Tuesday, July 18, 2006
U.S. evacuation efforts slowly under way in Lebanon
BEIRUT, Lebanon (CNN) -- Fewer than 70 of the 25,000 Americans thought to be in war-torn Lebanon had been evacuated from the country by Monday, the U.S. State Department said.
U.S. lawmakers have expressed concern that the evacuations were not proceeding quickly enough as fighting between Israel and the militant group Hezbollah turned parts of Lebanon, including the capital, Beirut, into a war zone.
On Sunday, Marine helicopters carried 21 Americans from Lebanon to the nearby Mediterranean island of Cyprus and another 43 made the trip Monday, the State Department said. (Watch as the first Americans are evacuated -- 1:39)
But Nicholas Burns, U.S. undersecretary of state for political affairs, defended the government's response time in the wake of the violence.
"We've acted very fast," Burns told CNN's "American Morning" on Tuesday.
"We've had an air bridge from Cyprus to Beirut over the last couple of days. We've taken out elderly people and sick people and children."
The U.S. government has contracted with cruise ships to evacuate Americans, many of them with dual citizenship, Burns said. The U.S. has a ship docked in Beirut, and another one will arrive Tuesday evening to take 900 to 1,000 people, he added.
Military sources said the Greek cruise ship Orient Queen had left Cyprus for Beirut on Tuesday, but it was unclear if it had received clearance to go through an Israeli naval blockade.
The Israeli navy instituted a blockade of Lebanese ports last week, one of the measures it took after Hezbollah guerrillas abducted two Israeli soldiers. Israel also bombed Beirut's international airport, putting it out of commission and complicating evacuation planning.
"We also have U.S. military assets in the region to provide protection for those commercial ships that carry Americans," Burns said.
Burns called evacuation preparations "very well thought out, methodical and highly prepared" and said 15,000 Americans had registered with the U.S. Embassy in Beirut.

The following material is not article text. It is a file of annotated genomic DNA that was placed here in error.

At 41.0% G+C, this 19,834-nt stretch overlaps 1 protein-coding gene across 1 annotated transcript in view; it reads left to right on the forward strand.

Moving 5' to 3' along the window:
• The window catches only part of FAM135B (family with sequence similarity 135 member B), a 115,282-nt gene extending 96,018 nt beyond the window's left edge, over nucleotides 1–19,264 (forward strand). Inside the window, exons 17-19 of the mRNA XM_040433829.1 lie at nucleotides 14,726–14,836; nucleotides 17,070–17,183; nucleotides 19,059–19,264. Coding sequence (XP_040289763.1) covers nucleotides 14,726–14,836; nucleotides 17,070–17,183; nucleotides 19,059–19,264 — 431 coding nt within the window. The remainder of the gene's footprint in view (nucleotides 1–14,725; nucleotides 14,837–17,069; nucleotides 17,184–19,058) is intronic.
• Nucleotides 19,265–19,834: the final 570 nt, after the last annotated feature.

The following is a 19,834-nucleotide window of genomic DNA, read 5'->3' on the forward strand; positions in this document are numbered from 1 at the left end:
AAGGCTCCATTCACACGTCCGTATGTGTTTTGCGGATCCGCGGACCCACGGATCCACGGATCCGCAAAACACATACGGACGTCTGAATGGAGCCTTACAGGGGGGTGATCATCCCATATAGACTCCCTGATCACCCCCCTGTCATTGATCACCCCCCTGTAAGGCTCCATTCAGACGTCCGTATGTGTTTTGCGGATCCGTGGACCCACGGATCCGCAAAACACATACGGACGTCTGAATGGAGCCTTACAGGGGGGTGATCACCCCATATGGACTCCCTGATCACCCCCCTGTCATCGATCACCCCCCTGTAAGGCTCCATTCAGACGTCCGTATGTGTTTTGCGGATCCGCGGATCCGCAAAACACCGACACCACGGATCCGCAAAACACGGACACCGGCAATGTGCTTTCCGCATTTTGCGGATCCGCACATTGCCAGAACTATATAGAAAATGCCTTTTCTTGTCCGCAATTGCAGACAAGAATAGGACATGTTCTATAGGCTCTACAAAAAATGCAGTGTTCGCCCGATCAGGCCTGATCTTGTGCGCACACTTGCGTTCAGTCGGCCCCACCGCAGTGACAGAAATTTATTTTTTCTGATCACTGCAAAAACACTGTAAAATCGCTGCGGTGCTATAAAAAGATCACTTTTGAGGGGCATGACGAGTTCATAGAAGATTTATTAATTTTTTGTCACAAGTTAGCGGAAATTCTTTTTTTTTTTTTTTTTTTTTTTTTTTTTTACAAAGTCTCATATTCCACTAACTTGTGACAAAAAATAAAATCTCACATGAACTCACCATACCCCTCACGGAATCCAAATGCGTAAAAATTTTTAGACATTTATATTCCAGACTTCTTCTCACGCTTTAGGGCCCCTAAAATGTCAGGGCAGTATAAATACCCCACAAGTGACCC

Burns attributed the small number of evacuees so far to the fact that many Americans have dual citizenship and are not under mandatory evacuation orders. (Watch a trapped U.S. student cope in Lebanon -- 1:38)
"People go out when they want to go out," he said.
Americans who don't have money to pay their way out of Lebanon will be allowed to sign promissory notes to receive loans from the government, U.S. officials said.
Burns said, "We also have U.S. military assets in the region to provide protection for those commercial ships that carry Americans."
Iwo Jima group to help
The Iwo Jima expeditionary group is heading to the Mediterranean from the Red Sea to help with the evacuations of Americans, Pentagon officials said Tuesday.
The USS Gonzalez, a Navy destroyer, is sailing to provide security for the evacuation mission, but Pentagon officials declined to say when it will arrive in the eastern Mediterranean.
In addition to ships, airlines are being chartered, and Marine helicopters have ferried evacuees as well, Pentagon officials have said.
Other Western nations also have moved to get their citizens to safety by land, sea and air.
On Monday, an Italian vessel and a France-dispatched ferry arrived in Cyprus, carrying evacuees.
In addition to about 800 French citizens, the latter ship carried about 400 nationals from Germany, Austria, Belgium, Cyprus, Spain, Finland, Greece, the Netherlands, Portugal, Sweden and Switzerland.
An estimated 40,000 Canadians are thought to be in Lebanon, and Canadian Foreign Minister Peter MacKay said Ottawa is doing "everything possible" to evacuate them. Eight Canadians were reported killed and six more critically wounded Sunday in Lebanon, MacKay said.
Democratic senators urge quick action
Concern for Americans stranded in Lebanon prompted Senate Minority Leader Harry Reid of Nevada and Sens. Carl Levin of Michigan and Edward Kennedy of Massachusetts to send a letter to Secretary of State Condoleezza Rice and Defense Secretary Donald Rumsfeld asking for quick action.
In the letter, the three Democratic senators said reports indicated the evacuations were not happening quickly enough and urged the two officials to make available all necessary resources "to address this unfolding crisis."
"Given the intensity of the conflict and the need to ensure the safety of American citizens, we would ask that the decision to evacuate Americans be made at once, and that sufficient resources to expedite the evacuation be made available," the senators wrote. "Ensuring the safety of these Americans must be our top priority."
A similar concern was partly behind Sen. John Warner's move to block temporarily a resolution backing Israel's campaign against Hezbollah and Hamas, the Islamic militant organization that leads the Palestinian government.
Warner, R-Virginia, warned colleagues that the conflict's possible impact on the war in Iraq and negotiations over Iran's nuclear program requires more debate.
"This is a very critical time for the United States in the Middle East, and the Israeli actions will certainly have an impact beyond just Lebanon and Gaza," he said.
Warner noted that the resolution made no mention of Americans in Lebanon.
"How best do we address this conflict to help protect those 25,000 Americans? That, to me, is an essential part of this debate," he said.